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KMT refiles suit for revoting
(China Daily)
Updated: 2004-04-08 22:28

Taiwan's opposition Kuomintang (KMT) party has refiled a lawsuit to nullify last month's "presidential" election amid a deadlock over how a recount should proceed.

A student refuses to eat and drink to protest the March 20 election. [people.com.cn]
Taiwan-based ETtoday.com quoted KMT spokesman Justin Chou as saying Thursday that the attorneys for opposition candidate Lien Chan had revised the request for a new poll and re-submitted it to the high court on Wednesday night.

Earlier Wednesday, the KMT lawyers announced they had temporarily withdrew their demand for a new vote on grounds that it might interfere with another petition filed by the KMT last week which asked for a recount of the ballots.

On March 26, the island's "central election committee" certified the re-election of Chen Shui-bian of the ruling Democratic Progressive Party (DPP) by a razor-thin margin of 0.2 per cent, or 30,000 votes out of more than 13 million ballots cast.

Lien, however, has challenged Chen's narrow victory, alleging that the March 20 election was marred by numerous voting irregularities and a record 330,000 invalid ballots that were triple the number rejected in the last "presidential" election four years ago.

He also claimed that an unexplained election-eve shooting that slightly wounded both Chen and his running mate, Annette Lu, caused a swell of sympathy votes.

Lien's lawyers filed two lawsuits with the high court -- one to invalidate Chen's victory and order a recount and another to nullify the whole election itself in order for a revote.

The second suit was revised and refiled on Wednesday night so as to remove any conflicts with the first suit over the recount.

Chou explained the KMT lawyers were originally concerned that the judge handling the re-vote petition might also order a recount as part of deciding whether a new election was needed. That meant two recounts could produce different results.

"If two recounts are done and the results are different, then that could cause big problems,'' Chou was quoted as saying.

The revised version of the re-vote petition asks that any re-count ordered as a result of their initial petition filed last week be used to bolster their arguments in their re-vote petition.

"Our new petition says that after the recount is held, the results of the recount can be used as evidence in our case for a new election,'' Chou said.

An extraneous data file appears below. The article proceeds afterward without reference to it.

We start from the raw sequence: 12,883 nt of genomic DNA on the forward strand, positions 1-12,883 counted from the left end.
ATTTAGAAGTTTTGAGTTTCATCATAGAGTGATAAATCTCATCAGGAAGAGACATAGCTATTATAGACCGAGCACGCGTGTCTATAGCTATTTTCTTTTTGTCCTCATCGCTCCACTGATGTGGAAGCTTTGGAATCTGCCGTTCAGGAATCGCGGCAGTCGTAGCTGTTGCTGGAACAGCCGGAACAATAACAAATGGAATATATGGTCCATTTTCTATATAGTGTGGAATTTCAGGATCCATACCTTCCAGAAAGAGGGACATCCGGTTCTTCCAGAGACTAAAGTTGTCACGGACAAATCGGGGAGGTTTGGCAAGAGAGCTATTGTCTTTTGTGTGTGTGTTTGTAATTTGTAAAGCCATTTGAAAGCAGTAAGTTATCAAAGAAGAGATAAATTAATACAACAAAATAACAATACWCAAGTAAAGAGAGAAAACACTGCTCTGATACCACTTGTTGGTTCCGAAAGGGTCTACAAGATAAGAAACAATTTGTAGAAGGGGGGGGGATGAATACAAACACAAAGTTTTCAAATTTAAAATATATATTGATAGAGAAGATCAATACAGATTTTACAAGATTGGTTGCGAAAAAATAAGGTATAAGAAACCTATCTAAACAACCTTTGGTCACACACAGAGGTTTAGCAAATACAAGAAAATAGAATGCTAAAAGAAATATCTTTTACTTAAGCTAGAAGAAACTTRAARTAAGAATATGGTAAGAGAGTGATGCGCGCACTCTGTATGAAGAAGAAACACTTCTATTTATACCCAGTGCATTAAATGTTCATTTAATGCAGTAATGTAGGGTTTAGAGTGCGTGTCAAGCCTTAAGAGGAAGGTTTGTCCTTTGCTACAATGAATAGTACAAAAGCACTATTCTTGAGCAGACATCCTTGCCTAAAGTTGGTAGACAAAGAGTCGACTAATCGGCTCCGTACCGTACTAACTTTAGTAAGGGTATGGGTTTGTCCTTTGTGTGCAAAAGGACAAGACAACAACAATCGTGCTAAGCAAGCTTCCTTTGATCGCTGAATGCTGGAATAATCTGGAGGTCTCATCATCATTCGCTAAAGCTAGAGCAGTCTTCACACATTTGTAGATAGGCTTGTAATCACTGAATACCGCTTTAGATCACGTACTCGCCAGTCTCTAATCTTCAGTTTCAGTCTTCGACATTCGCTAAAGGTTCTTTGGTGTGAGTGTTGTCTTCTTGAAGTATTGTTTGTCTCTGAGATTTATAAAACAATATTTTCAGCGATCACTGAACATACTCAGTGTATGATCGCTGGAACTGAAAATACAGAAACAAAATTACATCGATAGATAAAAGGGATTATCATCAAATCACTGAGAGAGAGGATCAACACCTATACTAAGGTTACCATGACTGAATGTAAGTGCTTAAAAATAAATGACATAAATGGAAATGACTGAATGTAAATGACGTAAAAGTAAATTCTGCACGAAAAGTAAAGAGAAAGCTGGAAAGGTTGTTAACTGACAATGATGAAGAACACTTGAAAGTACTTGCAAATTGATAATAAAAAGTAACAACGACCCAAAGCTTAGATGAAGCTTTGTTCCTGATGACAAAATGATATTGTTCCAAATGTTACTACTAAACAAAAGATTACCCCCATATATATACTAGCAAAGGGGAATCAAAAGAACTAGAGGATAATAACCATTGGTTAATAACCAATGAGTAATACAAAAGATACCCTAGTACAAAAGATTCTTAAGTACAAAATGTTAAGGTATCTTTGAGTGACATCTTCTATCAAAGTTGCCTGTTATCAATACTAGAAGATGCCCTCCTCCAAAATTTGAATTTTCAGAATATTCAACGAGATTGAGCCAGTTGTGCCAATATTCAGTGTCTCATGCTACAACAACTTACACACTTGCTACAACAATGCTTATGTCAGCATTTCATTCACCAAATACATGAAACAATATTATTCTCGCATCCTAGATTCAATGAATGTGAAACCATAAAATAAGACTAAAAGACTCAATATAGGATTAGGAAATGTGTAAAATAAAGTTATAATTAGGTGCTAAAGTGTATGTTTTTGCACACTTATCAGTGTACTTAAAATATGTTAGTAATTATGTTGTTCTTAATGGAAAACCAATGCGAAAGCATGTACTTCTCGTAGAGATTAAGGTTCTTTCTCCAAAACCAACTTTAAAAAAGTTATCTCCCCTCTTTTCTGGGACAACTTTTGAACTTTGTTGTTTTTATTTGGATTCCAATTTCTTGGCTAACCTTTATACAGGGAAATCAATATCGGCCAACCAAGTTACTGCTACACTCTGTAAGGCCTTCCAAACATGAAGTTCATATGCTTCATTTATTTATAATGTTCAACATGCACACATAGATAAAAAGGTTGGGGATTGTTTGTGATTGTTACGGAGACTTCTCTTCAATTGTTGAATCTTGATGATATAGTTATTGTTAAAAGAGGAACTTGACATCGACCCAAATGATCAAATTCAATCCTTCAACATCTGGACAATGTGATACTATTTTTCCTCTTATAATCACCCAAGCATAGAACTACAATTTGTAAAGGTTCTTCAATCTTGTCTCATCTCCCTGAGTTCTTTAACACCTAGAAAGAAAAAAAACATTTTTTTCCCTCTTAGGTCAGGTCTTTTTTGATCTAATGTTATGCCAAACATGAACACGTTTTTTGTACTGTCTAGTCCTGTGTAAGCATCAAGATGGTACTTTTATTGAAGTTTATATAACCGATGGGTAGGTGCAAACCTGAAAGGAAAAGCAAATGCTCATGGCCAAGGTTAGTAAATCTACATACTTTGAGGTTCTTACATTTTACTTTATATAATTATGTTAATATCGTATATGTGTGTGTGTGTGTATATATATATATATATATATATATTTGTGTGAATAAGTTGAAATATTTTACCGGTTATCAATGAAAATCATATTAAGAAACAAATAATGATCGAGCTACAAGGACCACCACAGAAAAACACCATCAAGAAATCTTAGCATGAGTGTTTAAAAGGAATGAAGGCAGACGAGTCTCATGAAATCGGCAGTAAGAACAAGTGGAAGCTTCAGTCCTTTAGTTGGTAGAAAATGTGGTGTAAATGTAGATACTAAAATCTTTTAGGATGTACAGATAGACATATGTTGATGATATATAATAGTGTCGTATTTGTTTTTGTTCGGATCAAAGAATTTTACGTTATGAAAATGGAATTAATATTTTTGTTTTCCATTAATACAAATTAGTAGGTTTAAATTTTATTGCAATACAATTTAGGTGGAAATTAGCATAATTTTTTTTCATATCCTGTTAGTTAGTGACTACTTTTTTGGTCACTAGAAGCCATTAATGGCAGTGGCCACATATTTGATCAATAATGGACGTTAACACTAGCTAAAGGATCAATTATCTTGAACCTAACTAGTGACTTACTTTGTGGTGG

He told reporters that the opposition was also unhappy with the judge who had been assigned to the case for a new election.

Chou said the judge planned to make his own decisions about the procedures for a new election and didn't plan to consult with the parties.

Responding to the KMT complaint, the high court Thursday assigned a new judge to the case for the election nullification through a random, computerized system, the ETtoday.com reported.

Court spokesman Wen Yao-yuan reportedly said the court is also scheduled to open its second hearing next Monday on the opposition lawsuit asking for a re-tally.

The three presiding judges will consult the lawyers of the rival parties, the DPP and KMT, on recount methods and scope, according to the ETtoday.com.

Earlier, the three-member tribunal gave each side five days "to work out the procedure and method for the recount'' before they meet again.

Meanwhile, the opposition decided to mobilize around 200,000 supporters and hold another massive protest tomorrow in Taipei, said Alex Tsai, another KMT spokesman.

She said the event is aimed at collecting petition signatures calling for a referendum on whether an independent task force should be set up to investigate the mysterious shooting of Chen.

"This will be a glorious record for history,'' Tsai said about the proposed referendum.

In a related development, Therese Shaheen, the US-based chairman of the American Institute in Taiwan -- the de facto US embassy in Taipei in absence of official ties-- submitted a letter of resignation to US Secretary of State Colin Powell.

US media reports earlier said Shasheen had been expected to resign because of intense criticism for being too pro-Taiwan and failing to properly represent Washington's policy towards Taiwan and the Chinese mainland.

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